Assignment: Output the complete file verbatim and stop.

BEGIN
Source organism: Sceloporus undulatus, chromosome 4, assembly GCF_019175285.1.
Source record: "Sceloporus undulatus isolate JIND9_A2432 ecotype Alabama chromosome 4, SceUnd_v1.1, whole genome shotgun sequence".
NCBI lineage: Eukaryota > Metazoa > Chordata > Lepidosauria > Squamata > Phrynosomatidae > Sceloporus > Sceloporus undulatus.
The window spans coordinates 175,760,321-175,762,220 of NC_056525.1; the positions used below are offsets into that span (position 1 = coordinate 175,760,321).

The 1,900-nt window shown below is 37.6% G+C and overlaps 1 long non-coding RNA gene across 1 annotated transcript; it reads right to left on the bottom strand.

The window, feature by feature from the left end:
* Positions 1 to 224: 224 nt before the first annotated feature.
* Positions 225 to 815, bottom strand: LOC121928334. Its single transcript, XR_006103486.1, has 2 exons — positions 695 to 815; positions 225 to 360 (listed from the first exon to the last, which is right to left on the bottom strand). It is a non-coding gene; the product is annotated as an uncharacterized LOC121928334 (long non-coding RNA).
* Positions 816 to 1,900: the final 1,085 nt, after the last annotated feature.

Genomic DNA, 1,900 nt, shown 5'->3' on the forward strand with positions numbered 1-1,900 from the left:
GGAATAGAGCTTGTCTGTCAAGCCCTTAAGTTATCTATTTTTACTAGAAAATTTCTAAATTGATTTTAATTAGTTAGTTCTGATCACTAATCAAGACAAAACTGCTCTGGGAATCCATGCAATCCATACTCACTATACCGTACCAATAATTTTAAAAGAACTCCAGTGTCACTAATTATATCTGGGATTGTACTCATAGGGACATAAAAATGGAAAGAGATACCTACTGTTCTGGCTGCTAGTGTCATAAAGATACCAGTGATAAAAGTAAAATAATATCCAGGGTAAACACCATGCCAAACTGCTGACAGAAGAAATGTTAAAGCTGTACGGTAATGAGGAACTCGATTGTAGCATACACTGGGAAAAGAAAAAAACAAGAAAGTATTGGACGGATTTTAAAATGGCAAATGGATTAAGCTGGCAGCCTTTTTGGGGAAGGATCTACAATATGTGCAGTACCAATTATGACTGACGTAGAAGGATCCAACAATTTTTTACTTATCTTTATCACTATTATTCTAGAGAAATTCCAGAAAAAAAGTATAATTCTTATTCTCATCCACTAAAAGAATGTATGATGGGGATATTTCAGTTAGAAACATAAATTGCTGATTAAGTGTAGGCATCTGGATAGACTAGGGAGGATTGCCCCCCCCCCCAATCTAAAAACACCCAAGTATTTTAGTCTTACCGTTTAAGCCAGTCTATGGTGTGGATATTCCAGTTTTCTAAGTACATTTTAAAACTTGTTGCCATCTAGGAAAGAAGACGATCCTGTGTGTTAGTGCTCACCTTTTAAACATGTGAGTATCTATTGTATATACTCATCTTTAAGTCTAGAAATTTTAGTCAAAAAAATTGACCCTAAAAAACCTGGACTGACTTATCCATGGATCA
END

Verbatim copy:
Source organism: Sceloporus undulatus, chromosome 4, assembly GCF_019175285.1.
Source record: "Sceloporus undulatus isolate JIND9_A2432 ecotype Alabama chromosome 4, SceUnd_v1.1, whole genome shotgun sequence".
NCBI lineage: Eukaryota > Metazoa > Chordata > Lepidosauria > Squamata > Phrynosomatidae > Sceloporus > Sceloporus undulatus.
The window spans coordinates 175,760,321-175,762,220 of NC_056525.1; the positions used below are offsets into that span (position 1 = coordinate 175,760,321).

The 1,900-nt window shown below is 37.6% G+C and overlaps 1 long non-coding RNA gene across 1 annotated transcript; it reads right to left on the bottom strand.

The window, feature by feature from the left end:
* Positions 1 to 224: 224 nt before the first annotated feature.
* Positions 225 to 815, bottom strand: LOC121928334. Its single transcript, XR_006103486.1, has 2 exons — positions 695 to 815; positions 225 to 360 (listed from the first exon to the last, which is right to left on the bottom strand). It is a non-coding gene; the product is annotated as an uncharacterized LOC121928334 (long non-coding RNA).
* Positions 816 to 1,900: the final 1,085 nt, after the last annotated feature.

Genomic DNA, 1,900 nt, shown 5'->3' on the forward strand with positions numbered 1-1,900 from the left:
GGAATAGAGCTTGTCTGTCAAGCCCTTAAGTTATCTATTTTTACTAGAAAATTTCTAAATTGATTTTAATTAGTTAGTTCTGATCACTAATCAAGACAAAACTGCTCTGGGAATCCATGCAATCCATACTCACTATACCGTACCAATAATTTTAAAAGAACTCCAGTGTCACTAATTATATCTGGGATTGTACTCATAGGGACATAAAAATGGAAAGAGATACCTACTGTTCTGGCTGCTAGTGTCATAAAGATACCAGTGATAAAAGTAAAATAATATCCAGGGTAAACACCATGCCAAACTGCTGACAGAAGAAATGTTAAAGCTGTACGGTAATGAGGAACTCGATTGTAGCATACACTGGGAAAAGAAAAAAACAAGAAAGTATTGGACGGATTTTAAAATGGCAAATGGATTAAGCTGGCAGCCTTTTTGGGGAAGGATCTACAATATGTGCAGTACCAATTATGACTGACGTAGAAGGATCCAACAATTTTTTACTTATCTTTATCACTATTATTCTAGAGAAATTCCAGAAAAAAAGTATAATTCTTATTCTCATCCACTAAAAGAATGTATGATGGGGATATTTCAGTTAGAAACATAAATTGCTGATTAAGTGTAGGCATCTGGATAGACTAGGGAGGATTGCCCCCCCCCCCAATCTAAAAACACCCAAGTATTTTAGTCTTACCGTTTAAGCCAGTCTATGGTGTGGATATTCCAGTTTTCTAAGTACATTTTAAAACTTGTTGCCATCTAGGAAAGAAGACGATCCTGTGTGTTAGTGCTCACCTTTTAAACATGTGAGTATCTATTGTATATACTCATCTTTAAGTCTAGAAATTTTAGTCAAAAAAATTGACCCTAAAAAACCTGGACTGACTTATCCATGGATCA